Investigating the role of the cardiac apelin receptor using human embryonic stem cell derived-cardiomyocytes.
The G-protein coupled apelin receptor and its two endogenous peptide ligands, apelin and Elabela, have emerged as key regulators of cardiovascular development, physiology and disease. It has therefore been suggested that targeting the apelin receptor therapeutically may be beneficial for the treatment of a range of cardiovascular pathophysiologies. Despite this, there is a lack of a suitable human based in vitro system to investigate the cardiac apelin receptor. Human embryonic stem cells (hESCs) represent a powerful tool for modelling as they are amenable to genetic editing and can be induced to differentiate to any cell type. This study aimed to use hESC-derived cardiomyocytes to examine the role of the apelin receptor in cardiomyocyte development and function.
For the first time, hESC-derived cardiomyocytes were found to express the apelin receptor at similar levels to human hearts, indicating suitability for use as a model for investigating the apelin receptor. A novel apelin receptor inducible knockdown system was generated in hESCs. Inducing apelin receptor knockdown throughout differentiation reduced cardiomyocyte differentiation efficiency, and had functional consequences, including disrupted beating pattern and prolonged voltage sensing. Moreover, apelin receptor knockdown in differentiated cardiomyocytes, combined into 3D engineered heart tissues had detrimental effects on contractility, with decreased force generation and increased stiffness observed, accompanied by an increase in collagen deposition. An apelin receptor variant identified from the NIHR BioResource BRIDGE project and previously shown to affect ligand binding was also introduced into hESCs. Again, detrimental effects on hESC-derived cardiomyocyte differentiation and function were observed, similar to that seen with apelin receptor knockdown.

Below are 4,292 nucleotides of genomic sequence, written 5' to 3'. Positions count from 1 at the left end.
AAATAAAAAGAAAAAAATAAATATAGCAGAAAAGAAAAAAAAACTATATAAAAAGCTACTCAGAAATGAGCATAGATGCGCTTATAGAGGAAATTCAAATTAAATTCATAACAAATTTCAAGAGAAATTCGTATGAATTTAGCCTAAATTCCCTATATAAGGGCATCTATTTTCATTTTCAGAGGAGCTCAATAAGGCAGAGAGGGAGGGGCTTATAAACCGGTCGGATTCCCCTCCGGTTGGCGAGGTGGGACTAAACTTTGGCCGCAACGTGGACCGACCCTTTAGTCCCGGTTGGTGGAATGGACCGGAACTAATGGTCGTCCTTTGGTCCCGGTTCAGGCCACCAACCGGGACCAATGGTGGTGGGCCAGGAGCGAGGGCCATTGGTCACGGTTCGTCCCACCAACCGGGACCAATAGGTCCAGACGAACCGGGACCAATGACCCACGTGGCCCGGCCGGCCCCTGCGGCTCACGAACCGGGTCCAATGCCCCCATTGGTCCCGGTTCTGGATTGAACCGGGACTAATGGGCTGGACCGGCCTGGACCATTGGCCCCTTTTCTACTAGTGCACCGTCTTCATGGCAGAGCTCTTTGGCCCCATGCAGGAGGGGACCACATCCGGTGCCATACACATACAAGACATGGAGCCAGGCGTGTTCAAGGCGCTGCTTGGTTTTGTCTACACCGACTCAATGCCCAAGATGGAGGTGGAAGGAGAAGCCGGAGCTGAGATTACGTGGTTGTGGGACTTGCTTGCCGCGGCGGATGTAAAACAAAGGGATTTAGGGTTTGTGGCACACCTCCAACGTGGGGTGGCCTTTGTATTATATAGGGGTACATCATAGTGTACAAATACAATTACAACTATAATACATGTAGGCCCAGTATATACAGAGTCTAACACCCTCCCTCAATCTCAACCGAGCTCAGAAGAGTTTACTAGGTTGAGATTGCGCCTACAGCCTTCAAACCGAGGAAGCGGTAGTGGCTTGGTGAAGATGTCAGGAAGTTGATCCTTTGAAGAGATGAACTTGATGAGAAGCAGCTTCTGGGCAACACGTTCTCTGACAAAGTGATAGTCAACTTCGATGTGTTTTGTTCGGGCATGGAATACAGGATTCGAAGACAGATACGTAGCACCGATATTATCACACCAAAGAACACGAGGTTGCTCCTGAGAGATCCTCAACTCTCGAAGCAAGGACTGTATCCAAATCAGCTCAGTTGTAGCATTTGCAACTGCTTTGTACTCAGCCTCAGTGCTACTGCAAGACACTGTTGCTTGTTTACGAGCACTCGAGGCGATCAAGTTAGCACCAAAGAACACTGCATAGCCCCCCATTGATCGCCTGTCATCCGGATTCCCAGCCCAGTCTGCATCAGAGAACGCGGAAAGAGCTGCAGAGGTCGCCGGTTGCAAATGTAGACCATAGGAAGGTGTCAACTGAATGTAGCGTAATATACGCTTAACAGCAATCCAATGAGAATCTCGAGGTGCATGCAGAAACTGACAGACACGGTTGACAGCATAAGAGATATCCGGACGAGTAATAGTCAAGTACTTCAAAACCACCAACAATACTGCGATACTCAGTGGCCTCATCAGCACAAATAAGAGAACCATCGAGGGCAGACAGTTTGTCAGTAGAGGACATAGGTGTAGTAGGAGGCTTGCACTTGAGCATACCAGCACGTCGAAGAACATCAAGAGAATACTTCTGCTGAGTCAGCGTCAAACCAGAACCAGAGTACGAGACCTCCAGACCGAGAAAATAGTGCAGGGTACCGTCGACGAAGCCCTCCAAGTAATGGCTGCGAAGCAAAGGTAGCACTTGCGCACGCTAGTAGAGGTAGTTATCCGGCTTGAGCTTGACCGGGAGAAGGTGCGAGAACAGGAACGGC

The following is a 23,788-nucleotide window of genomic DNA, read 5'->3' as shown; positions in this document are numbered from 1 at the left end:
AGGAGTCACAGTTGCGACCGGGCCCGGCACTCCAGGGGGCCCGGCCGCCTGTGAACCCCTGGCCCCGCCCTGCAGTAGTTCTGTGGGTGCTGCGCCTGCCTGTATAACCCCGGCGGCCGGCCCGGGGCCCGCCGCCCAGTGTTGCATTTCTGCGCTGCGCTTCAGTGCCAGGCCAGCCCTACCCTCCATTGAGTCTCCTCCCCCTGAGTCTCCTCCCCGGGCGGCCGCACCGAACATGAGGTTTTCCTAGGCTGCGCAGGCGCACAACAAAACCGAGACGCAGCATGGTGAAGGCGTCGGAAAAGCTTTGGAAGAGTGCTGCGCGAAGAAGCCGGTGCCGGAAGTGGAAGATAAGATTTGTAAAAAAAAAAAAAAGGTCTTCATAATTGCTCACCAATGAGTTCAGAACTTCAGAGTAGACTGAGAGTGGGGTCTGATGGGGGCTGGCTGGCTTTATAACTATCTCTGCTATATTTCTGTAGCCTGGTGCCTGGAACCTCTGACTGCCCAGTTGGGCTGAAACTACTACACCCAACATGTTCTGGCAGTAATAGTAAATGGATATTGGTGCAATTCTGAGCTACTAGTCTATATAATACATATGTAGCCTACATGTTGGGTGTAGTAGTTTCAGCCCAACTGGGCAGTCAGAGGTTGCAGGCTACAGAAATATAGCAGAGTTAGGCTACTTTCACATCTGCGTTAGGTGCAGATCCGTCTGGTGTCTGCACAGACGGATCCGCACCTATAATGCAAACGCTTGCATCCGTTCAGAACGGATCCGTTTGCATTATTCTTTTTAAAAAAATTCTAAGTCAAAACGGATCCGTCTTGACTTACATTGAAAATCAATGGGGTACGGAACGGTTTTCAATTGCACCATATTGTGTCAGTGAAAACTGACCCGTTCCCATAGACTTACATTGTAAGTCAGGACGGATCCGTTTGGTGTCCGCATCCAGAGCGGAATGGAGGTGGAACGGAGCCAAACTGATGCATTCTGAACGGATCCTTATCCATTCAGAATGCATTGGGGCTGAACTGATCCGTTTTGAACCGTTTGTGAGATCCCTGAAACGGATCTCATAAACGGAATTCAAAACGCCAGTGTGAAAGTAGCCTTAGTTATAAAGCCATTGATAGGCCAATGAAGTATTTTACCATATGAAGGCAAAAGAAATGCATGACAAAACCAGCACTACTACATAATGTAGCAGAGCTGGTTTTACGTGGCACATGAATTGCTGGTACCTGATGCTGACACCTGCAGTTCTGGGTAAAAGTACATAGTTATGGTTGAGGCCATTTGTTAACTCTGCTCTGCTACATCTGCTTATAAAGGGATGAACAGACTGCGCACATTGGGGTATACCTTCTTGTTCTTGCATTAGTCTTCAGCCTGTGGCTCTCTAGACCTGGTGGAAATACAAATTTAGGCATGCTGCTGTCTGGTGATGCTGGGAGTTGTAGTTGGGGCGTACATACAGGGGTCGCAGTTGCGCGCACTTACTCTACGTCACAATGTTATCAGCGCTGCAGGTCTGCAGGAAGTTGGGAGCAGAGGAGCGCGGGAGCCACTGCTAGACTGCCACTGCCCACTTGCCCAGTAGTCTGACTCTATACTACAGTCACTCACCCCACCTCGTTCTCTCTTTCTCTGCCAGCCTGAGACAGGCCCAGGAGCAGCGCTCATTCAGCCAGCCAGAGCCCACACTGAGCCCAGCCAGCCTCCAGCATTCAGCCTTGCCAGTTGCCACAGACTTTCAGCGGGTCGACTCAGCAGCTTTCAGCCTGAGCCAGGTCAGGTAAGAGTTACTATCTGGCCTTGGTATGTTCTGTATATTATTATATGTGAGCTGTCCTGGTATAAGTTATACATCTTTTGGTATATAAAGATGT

This thesis has characterised the expression of the apelin receptor in hESC-derived cardiomyocytes, and utilised genetic engineering to manipulate apelin receptor expression, identifying a key role for the apelin receptor in hESC-derived cardiomyocyte differentiation and function. This recapitulates what has previously been shown in animal models but in a more clinically relevant model, and offers a potential platform for further characterisation of apelin receptor function. It also offers a system for screening of novel pharmacological compounds for the treatment of heart failure and other cardiovascular diseases.